Steve Perez

Steve Perez grew up in Rosamond and spent much of his adult life in public service. Now he’s saying farewell to Kern County.

“I have devoted my entire working life to the service of others, and I regret that I’m getting tired and need to slow down,” he said in a telephone interview just before Christmas. “I look forward to devoting more time to family and friends.

Perez will celebrate his 70th birthday in January — as he also wraps up duties as general manager at the Rosamond Community Services District.

A new manager is expected to take up the reigns at the district soon. Until then, Perez is working remotely as he completes a long-distance move to be with his wife in Northern Idaho. Their new home is close to many lakes, streams and golf courses in an area where many former colleagues from the Kern County Sheriff’s Office have retired, he said. In addition to fishing, woodworking and relaxing, he has plans for travel.

He and his wife Becky will also celebrate their 50th wedding anniversary in January.

“With two children, five grandchildren and five great-grandchildren, there is a lot of visiting we need to catch up on,” he said.

Deputy sheriff

Perez and his wife moved to Tehachapi from Rosamond in 1983. He had worked as an electrical construction foreman and also, for about 11 years, as a Reserve Deputy Sheriff for Kern County. When he lost the electrician job due to a cutback, he decided to go full-time as a Deputy Sheriff.

Sheriff Larry Kleier allowed him to work as a reserve deputy and attend the academy at the same time, Perez said.

He ended up working 12 years as a deputy sheriff for Kern County, in addition to 11 years as a reserve deputy.

Former county supervisor

Perez beat Dick Rutan to be elected to represent the Second District on the Kern County Board of Supervisors with more than 65 percent of the vote in November 1994. Neither was the incumbent, as Tehachapi resident Ben Austin, also a former sheriff’s deputy, had been in the seat since 1983.

He served two full terms as supervisor and chose not to run for reelection in 2002, running for Kern County Sheriff instead. Perez lost to Mack Wimbish by a narrow margin.

In 2010, he ran for Board of Supervisors again but lost to Zack Scrivner by 213 votes.

Rosamond CSD

In 2011, Perez joined the Rosamond CSD as general manager. The district provides water to more than 20,000 residents and also operates and maintains the community’s sewer and treatment system.

He ended up serving two stints with the district — from 2011 to 2016 and from 2019 to date.

When he returned to lead the district in 2019, he was charged with resolving nitrate problems at the wastewater treatment plant and the finding ways to meet the continuing challenge of water supply.

Perez said he believes that securing water rights for the district was his greatest accomplishment.

A 2015 court settlement restricted the district’s groundwater pumping, Perez said, and the district was in the process of using powers of eminent domain to force a landowner to sell water rights to the district when the watermaster of the Antelope Valley East Kern Water Agency granted the district and additional permanent water pumping allotment, along with a one-time pumping allotment.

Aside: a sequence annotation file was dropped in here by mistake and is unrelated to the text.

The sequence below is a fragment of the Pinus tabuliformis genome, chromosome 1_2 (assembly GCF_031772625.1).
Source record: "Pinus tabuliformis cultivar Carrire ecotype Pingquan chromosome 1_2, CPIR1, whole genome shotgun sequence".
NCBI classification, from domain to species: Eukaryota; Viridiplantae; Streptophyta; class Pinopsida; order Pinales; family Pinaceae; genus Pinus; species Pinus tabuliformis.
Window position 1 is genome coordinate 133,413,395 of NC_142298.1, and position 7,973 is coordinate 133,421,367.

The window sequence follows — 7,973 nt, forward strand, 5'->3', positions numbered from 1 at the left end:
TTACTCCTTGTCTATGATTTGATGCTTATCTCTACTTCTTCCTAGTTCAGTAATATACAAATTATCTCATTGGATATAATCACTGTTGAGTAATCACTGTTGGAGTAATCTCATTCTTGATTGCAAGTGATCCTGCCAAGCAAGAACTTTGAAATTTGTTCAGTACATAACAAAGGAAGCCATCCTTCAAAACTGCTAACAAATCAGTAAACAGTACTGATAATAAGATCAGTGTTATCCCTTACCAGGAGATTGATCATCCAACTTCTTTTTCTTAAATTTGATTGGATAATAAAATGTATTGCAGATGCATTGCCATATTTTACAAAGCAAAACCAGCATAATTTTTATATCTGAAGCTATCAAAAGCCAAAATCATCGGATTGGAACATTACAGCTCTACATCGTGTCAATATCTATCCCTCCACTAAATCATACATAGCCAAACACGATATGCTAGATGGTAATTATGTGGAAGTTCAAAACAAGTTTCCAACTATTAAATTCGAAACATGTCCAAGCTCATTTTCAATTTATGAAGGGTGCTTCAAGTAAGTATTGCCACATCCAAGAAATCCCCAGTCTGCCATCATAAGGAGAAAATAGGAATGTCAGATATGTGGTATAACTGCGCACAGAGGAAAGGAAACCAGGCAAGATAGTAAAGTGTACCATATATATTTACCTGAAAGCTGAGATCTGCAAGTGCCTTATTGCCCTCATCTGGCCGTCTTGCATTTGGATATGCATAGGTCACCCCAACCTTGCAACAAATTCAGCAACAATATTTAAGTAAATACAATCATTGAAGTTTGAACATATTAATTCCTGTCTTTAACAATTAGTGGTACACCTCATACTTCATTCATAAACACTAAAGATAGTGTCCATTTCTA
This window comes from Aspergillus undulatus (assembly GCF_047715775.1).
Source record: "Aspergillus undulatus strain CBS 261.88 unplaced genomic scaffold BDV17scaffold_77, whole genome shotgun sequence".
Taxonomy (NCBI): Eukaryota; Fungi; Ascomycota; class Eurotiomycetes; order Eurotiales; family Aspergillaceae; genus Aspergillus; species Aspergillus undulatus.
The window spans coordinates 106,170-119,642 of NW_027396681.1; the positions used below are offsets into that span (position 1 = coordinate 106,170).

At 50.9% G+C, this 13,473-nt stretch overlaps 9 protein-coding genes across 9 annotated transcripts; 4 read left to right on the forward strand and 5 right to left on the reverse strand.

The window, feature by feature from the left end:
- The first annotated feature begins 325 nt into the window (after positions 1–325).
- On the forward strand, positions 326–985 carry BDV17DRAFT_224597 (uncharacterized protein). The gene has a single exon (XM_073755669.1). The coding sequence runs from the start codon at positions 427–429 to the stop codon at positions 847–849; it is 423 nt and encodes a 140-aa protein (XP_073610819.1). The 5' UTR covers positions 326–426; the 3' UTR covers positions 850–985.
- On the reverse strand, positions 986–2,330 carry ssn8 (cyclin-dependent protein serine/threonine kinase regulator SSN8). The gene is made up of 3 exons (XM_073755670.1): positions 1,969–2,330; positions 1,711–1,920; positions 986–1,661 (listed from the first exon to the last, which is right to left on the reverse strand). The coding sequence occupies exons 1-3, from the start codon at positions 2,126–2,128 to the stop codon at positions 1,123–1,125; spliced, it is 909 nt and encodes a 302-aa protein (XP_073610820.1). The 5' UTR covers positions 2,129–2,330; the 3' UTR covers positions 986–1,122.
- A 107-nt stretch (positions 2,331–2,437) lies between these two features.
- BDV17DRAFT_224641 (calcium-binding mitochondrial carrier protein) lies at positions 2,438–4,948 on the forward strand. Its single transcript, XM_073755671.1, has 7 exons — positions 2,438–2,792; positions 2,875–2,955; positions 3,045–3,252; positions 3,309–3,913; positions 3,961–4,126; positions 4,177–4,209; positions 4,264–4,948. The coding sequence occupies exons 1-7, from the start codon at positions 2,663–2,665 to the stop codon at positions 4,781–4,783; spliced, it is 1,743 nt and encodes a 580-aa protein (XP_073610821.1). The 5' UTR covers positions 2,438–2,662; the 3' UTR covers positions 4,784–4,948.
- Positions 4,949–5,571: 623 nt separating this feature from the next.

He said he is leaving the district with the security of enough water for current residents and “a small amount for developers to allow some development to continue.”

Greatest challenge

In addition to his civic work on the local level, Perez in 1999-2000 served as president of the California State Association of Counties and later as president of the California Special Districts Association.

He recounts his time in those leadership positions as the most challenging in his civic life.

“We in these two organizations worked for the betterment of the organization and what we did as counties and what we do as special districts,” Perez said, adding that it was never easy to balance the needs of 58 counties for the CSAC, or more than 2,000 independent districts for the CSDA.

“We came together and we discussed, we developed policy and we developed a direction and basically advocated on those beliefs and policies — or sometimes stayed neutral,” he said.

Still, he noted, “it was a heck of a lot easier than what we experience in our government today —with Republicans and Democrats — where nothing really gets done that doesn't benefit one party over the other.”

Parting advice

Perez is moving on, and he offers parting advice for Kern County and the Antelope Valley.

“For Kern County, keep up the fight to protect oil,” he said. “It’s such a big industry, to lose that would be a travesty — the largest oil producing county in the lower 48 states — it would be a shame to lose that.”

Even with development of green energy, he noted, oil is still important. “So many things we depend on — tires on cars, windshield wipers and so many products” rely on oil for their production, he said.

And for the AV, he noted, it’s important to protect the water within the aquifer through conservation and to find ways to reuse water 100 percent.

Claudia Elliott is a freelance journalist. She lives in Tehachapi and can be reached by email:

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